Fitness influencer Sia Cooper shared a series of edited photos to her 1.1 million followers, showing the evolution of what society deems “the perfect female body.”
She starts a century ago in the 1920s — where women were expected to have more of a boyish figure with flat chests and downplayed waists — to today, what Cooper dubs the “postmodern beauty” look.
The body type is unrealistic looking, which is exactly the point Cooper attempts to make. She mentions in the photo that the “perfect body” today is achieved exclusively through plastic surgery.
“Women are unhappier than ever with their appearance,” Cooper told Insider.
According to a report by the American Society of Plastic Surgeons, breast augmentation has been the most popular procedure since 2006 and continues to increase in popularity (there was a 4% increase in the number of women who underwent the surgery between 2017 and 2018 and a 45% increase since 2000.)
Three of the top five most popular surgical procedures focus on “body enhancements.” From 2017 to 2018, there was also a huge surge in buttock augmentations and thigh lifts.
A 2012 UK study found that out of their pool of 204 participants, survey results indicated that women who rated their self-esteem, overall life satisfaction and attractiveness as “low” and rated their media exposure as “high,” were more likely to undergo surgery.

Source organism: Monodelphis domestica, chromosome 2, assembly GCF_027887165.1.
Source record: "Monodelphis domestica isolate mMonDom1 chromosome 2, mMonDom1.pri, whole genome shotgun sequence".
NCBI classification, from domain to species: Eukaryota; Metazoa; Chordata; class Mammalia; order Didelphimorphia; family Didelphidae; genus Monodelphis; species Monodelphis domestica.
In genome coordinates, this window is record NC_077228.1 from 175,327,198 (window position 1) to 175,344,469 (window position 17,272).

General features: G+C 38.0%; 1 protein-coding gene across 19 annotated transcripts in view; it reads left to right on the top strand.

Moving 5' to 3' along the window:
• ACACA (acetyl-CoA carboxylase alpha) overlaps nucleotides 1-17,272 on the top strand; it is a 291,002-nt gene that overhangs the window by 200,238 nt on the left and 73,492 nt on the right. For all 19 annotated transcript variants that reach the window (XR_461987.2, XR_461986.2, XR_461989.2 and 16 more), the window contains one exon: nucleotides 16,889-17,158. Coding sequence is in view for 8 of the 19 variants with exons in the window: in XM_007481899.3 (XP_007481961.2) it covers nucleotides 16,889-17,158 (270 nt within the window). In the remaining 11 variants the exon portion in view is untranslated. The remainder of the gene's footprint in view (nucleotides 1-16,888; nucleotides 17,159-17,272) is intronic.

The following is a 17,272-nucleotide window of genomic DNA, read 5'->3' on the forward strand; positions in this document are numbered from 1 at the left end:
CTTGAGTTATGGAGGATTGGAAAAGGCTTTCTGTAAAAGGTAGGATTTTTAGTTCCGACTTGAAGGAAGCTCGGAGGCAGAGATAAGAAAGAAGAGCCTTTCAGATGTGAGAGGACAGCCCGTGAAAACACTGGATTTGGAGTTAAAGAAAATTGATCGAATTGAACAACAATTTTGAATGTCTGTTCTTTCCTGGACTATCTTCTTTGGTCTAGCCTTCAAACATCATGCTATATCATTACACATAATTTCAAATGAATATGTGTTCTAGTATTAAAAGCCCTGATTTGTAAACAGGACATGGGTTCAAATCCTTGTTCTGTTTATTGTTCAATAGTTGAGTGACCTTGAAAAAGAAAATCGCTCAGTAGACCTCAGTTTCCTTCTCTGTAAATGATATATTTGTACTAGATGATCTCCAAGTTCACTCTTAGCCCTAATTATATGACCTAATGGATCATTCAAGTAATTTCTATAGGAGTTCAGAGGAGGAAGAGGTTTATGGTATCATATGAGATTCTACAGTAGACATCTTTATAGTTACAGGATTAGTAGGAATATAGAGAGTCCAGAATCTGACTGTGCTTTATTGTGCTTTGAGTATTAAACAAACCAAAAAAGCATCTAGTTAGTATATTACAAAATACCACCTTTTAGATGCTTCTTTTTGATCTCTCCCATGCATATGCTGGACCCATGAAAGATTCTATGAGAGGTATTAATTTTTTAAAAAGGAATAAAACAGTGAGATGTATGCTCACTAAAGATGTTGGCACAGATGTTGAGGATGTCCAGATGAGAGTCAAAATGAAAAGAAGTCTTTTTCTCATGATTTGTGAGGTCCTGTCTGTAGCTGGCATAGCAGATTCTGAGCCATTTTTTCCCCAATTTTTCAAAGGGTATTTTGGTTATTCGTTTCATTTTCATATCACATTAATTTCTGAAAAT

That’s why Cooper wanted to run this photo collection. Working full-time on Instagram made her susceptible to the same “ideal body” pressures other social media users were facing.
“I kept seeing the trend changing from thin back to thicker and back to thin again every 10 years or so,” she said to Insider.
The comments on Cooper’s post were majority positive, with many people being surprised to find out that apps existed to edit someone’s body so drastically.
“Learned yesterday that there are apps that help u change the shape of ur body for photos and videos,” one person responded.
“Wow, super creative and original content,” someone else wrote.
Another person asked, “Wondering which one is the real you,” to which Cooper replied with, “None.”
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